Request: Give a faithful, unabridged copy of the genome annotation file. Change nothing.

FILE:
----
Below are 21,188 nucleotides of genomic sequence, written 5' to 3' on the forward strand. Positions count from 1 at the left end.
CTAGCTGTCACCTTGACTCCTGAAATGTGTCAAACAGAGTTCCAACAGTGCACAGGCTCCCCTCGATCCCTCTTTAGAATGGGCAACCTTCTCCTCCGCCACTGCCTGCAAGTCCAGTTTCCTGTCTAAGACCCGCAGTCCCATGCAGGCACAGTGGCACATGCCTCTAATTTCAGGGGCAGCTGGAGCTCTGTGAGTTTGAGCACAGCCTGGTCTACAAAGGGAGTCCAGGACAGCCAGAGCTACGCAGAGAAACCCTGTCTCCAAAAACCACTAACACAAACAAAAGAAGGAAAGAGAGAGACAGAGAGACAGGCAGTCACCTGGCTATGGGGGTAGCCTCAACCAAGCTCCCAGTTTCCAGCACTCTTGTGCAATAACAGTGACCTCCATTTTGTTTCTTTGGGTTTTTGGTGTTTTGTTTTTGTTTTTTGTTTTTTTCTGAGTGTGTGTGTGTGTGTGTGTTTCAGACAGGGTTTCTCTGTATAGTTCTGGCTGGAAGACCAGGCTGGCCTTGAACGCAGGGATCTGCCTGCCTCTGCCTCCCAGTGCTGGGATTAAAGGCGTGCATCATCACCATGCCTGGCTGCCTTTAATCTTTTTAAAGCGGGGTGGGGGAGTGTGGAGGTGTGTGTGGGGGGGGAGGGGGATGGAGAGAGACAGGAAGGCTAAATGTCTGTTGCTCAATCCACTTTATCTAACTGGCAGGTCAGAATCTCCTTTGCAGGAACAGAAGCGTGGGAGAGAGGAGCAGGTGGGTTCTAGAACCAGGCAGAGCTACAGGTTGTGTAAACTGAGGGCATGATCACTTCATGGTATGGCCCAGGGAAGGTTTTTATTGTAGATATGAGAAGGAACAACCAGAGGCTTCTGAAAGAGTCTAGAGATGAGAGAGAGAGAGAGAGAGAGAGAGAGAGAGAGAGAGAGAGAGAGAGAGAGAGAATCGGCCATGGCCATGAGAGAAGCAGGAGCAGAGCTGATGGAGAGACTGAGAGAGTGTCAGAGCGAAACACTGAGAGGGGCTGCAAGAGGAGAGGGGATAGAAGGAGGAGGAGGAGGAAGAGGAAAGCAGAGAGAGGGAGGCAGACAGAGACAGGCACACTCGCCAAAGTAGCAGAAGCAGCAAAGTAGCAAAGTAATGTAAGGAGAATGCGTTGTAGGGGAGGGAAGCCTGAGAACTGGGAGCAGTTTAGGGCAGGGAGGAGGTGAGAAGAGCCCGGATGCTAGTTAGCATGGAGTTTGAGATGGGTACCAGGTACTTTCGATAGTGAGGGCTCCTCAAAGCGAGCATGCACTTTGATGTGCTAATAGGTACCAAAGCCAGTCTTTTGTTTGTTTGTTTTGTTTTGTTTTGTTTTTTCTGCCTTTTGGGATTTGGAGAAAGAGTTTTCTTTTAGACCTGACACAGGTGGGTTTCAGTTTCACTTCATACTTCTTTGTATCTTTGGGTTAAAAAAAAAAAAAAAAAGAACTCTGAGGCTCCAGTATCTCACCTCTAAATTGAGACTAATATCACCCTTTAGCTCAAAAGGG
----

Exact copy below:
Below are 21,188 nucleotides of genomic sequence, written 5' to 3' on the forward strand. Positions count from 1 at the left end.
CTAGCTGTCACCTTGACTCCTGAAATGTGTCAAACAGAGTTCCAACAGTGCACAGGCTCCCCTCGATCCCTCTTTAGAATGGGCAACCTTCTCCTCCGCCACTGCCTGCAAGTCCAGTTTCCTGTCTAAGACCCGCAGTCCCATGCAGGCACAGTGGCACATGCCTCTAATTTCAGGGGCAGCTGGAGCTCTGTGAGTTTGAGCACAGCCTGGTCTACAAAGGGAGTCCAGGACAGCCAGAGCTACGCAGAGAAACCCTGTCTCCAAAAACCACTAACACAAACAAAAGAAGGAAAGAGAGAGACAGAGAGACAGGCAGTCACCTGGCTATGGGGGTAGCCTCAACCAAGCTCCCAGTTTCCAGCACTCTTGTGCAATAACAGTGACCTCCATTTTGTTTCTTTGGGTTTTTGGTGTTTTGTTTTTGTTTTTTGTTTTTTTCTGAGTGTGTGTGTGTGTGTGTGTTTCAGACAGGGTTTCTCTGTATAGTTCTGGCTGGAAGACCAGGCTGGCCTTGAACGCAGGGATCTGCCTGCCTCTGCCTCCCAGTGCTGGGATTAAAGGCGTGCATCATCACCATGCCTGGCTGCCTTTAATCTTTTTAAAGCGGGGTGGGGGAGTGTGGAGGTGTGTGTGGGGGGGGAGGGGGATGGAGAGAGACAGGAAGGCTAAATGTCTGTTGCTCAATCCACTTTATCTAACTGGCAGGTCAGAATCTCCTTTGCAGGAACAGAAGCGTGGGAGAGAGGAGCAGGTGGGTTCTAGAACCAGGCAGAGCTACAGGTTGTGTAAACTGAGGGCATGATCACTTCATGGTATGGCCCAGGGAAGGTTTTTATTGTAGATATGAGAAGGAACAACCAGAGGCTTCTGAAAGAGTCTAGAGATGAGAGAGAGAGAGAGAGAGAGAGAGAGAGAGAGAGAGAGAGAGAGAGAGAGAGAATCGGCCATGGCCATGAGAGAAGCAGGAGCAGAGCTGATGGAGAGACTGAGAGAGTGTCAGAGCGAAACACTGAGAGGGGCTGCAAGAGGAGAGGGGATAGAAGGAGGAGGAGGAGGAAGAGGAAAGCAGAGAGAGGGAGGCAGACAGAGACAGGCACACTCGCCAAAGTAGCAGAAGCAGCAAAGTAGCAAAGTAATGTAAGGAGAATGCGTTGTAGGGGAGGGAAGCCTGAGAACTGGGAGCAGTTTAGGGCAGGGAGGAGGTGAGAAGAGCCCGGATGCTAGTTAGCATGGAGTTTGAGATGGGTACCAGGTACTTTCGATAGTGAGGGCTCCTCAAAGCGAGCATGCACTTTGATGTGCTAATAGGTACCAAAGCCAGTCTTTTGTTTGTTTGTTTTGTTTTGTTTTGTTTTTTCTGCCTTTTGGGATTTGGAGAAAGAGTTTTCTTTTAGACCTGACACAGGTGGGTTTCAGTTTCACTTCATACTTCTTTGTATCTTTGGGTTAAAAAAAAAAAAAAAAAGAACTCTGAGGCTCCAGTATCTCACCTCTAAATTGAGACTAATATCACCCTTTAGCTCAAAAGGG